Avril Finn (2011). THE ROLE OF PROTEASE IN UNLOCKING THE NUTRITIVE VALUE OF SORGHUM GRAIN FOR PIGS PhD Thesis, School of Agriculture and Food Sciences, The University of Queensland.

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Author Avril Finn
School, Centre or Institute School of Agriculture and Food Sciences
Institution The University of Queensland
Publication date 2011-03
Thesis type PhD Thesis
Supervisor Mike Gidley
Ian Godwin
Barbara Williams
Dave Cadogan
Total pages 131
Total colour pages 1
Total black and white pages 130
Subjects 07 Agricultural and Veterinary Sciences
Abstract/Summary In Australia, and especially Queensland, sorghum is an important animal feed grain due to its drought resistance and heat tolerance. In many instances sorghum is thought to have a lower nutritive value compared to other cereal grains by pig producers due to poor pig performance when fed the grain with respect to rate of gain (ROG), average daily intake (ADI) and feed conversion ratio (FCR). An experiment was conducted on 640 Large White pigs (7.0 to 9.2 kgs) to evaluate the effects of different grain types and cultivars on performance of weaned pigs. The pigs were fed complete diets for 21 days containing 65% of one of 32 test grains (11 sorghum, 9 wheat, 7 barley and 5 triticale) with a calculated DE of 14 MJ/kg and lysine content of 0.90 g/MJ DE. Overall, sorghum was shown to have a significantly (P<0.05) negative effect on pig performance when compared to wheat, barley and triticale. However, it was also shown that some sorghum cultivars could perform just as well as the other grain types. To determine whether pig performance was affected by animal age, a second experiment was conducted on 120 Large White male pigs (16 to 25 kgs) to evaluate the effects of different sorghum cultivars. The pigs were fed complete diets for 21 days containing 82% of one of 10 sorghum grains (one yellow and nine red) with a calculated DE of 14 MJ/kg and lysine content of 1.13 g/MJ DE. Grower pigs fed different varieties of sorghum grains showed statistically significant (P<0.05) differences in ROG, but not ADI or FCR. The performance of the grower pigs compared to the weaner pigs on the same 10 test sorghum grains showed no correlation which leads to the conclusion that the age of a pig can affect its growth performance when fed the same grain. However, in contrast to the modest growth performance of pigs fed sorghum, the total digestible energy (DE) of sorghum is either similar or higher than some grains e.g. wheat. Therefore a third experiment was conducted on 42 Large White male pigs (32 to 37 kgs) to investigate whether DE values in grower pigs from both apparent ileal digested (AID) energy and apparent total tract digested (ATTD) energy measurements vary between different cereal grains. The pigs were fed complete diets containing 95% of each of the 32 grains used earlier with a calculated DE of 13 MJ/kg and lysine content of 0.70 g/MJ DE. There were highly significant (P<0.001) differences in the DE between grain types. The highest DE was from sorghum and wheat, followed by triticale, and the lowest for barley. Grain cultivar had a highly significant effect (P<0.001) on the ATTD energy for the diet on an as received (AR) basis, and the ATTD energy for the grain as an ingredient on an AR and dry matter (DM) basis. However, grain cultivar had no effect on the AID energy for the diet. There was also a significant (P<0.05) effect of the grain variety on the ratio of the diet AID to ATTD with wheat having the highest ratio followed by sorghum, triticale, and barley. One reason for poorer pig performance, when fed sorghum may be due to starch/protein interactions in the endosperm matrix restricting digestion of both starch and (kafirin) protein. Therefore an in vitro experiment was conducted using two sorghum cultivars, the yellow seeded Liberty and a red seed coat hybrid (Red1) to determine the efficacy of specific exogenous enzymes on the digestion of sorghum kafirins. Five exogenous enzymes, xylanase, beta-glucanase, protease, amylase and phytase were used in combination and individually. Enzymes were added to hammer milled whole grain then a protein extraction and sodium dodecyl sulfate polycrylamide gel electrophoresis (SDS-PAGE) analysis was undertaken, which showed that digestion of sorghum α-, β- and γ-kafirins was improved by the addition of protease either on its own or in combination with other enzymes. However, in combination with xylanase, beta-glucanase and amylase it appeared to lose its efficacy. Due to the positive effect of exogenous protease in vitro, an in vivo experiment with 144 Large White male pigs (7 to 9 kgs) was conducted to evaluate the addition of protease enzyme at four different levels (0ppm, 50ppm, 100ppm and 500ppm) to a complete diet containing 65% of either Liberty (yellow), Buster (red) sorghum and a wheat control, with a calculated digestible energy (DE) of 14.57 MJ/kg and an available lysine content of 1.55 g/MJ DE. At 0-21 days, for the highest protease level (500ppm) both sorghums performed better than in the absence of protease, and similarly to the wheat control in terms of FCR. In conclusion, although sorghum and wheat show higher AID and ATTD energy compared to triticale and barley, sorghum typically gives poorer pig performance than wheat, barley and triticale. However, selection of appropriate sorghum cultivars and, particularly, treatment with exogenous protease show promise as means of obtaining pig growth performance and feed conversion efficiency similar to or better than that of other cereals used in Australia.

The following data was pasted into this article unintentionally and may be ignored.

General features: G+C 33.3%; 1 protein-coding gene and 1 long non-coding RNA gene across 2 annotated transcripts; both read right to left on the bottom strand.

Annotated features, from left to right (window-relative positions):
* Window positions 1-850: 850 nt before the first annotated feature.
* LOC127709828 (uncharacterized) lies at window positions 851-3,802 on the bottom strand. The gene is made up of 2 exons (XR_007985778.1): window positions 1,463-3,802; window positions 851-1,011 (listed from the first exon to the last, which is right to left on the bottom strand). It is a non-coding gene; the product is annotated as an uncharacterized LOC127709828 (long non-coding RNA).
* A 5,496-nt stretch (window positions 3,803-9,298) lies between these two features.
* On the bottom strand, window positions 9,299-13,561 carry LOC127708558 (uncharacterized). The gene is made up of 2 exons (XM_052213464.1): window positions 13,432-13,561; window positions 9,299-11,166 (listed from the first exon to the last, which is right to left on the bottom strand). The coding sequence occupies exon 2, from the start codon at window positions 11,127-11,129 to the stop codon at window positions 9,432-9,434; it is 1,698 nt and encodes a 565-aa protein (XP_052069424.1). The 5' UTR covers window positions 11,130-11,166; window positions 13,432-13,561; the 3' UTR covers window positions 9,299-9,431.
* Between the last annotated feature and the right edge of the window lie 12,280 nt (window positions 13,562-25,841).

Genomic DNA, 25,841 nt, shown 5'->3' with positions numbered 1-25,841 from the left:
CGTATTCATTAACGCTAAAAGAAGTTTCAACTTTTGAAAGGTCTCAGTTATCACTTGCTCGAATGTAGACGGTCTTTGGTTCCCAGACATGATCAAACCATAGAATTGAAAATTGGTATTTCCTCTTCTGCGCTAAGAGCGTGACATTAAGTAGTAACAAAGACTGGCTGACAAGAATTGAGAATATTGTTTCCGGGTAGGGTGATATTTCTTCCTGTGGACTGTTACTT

Keyword sorghum, pig, protease, kafirin, enzymes
Additional Notes Colour: pg 82 A3: 50-51, 60, 124-131

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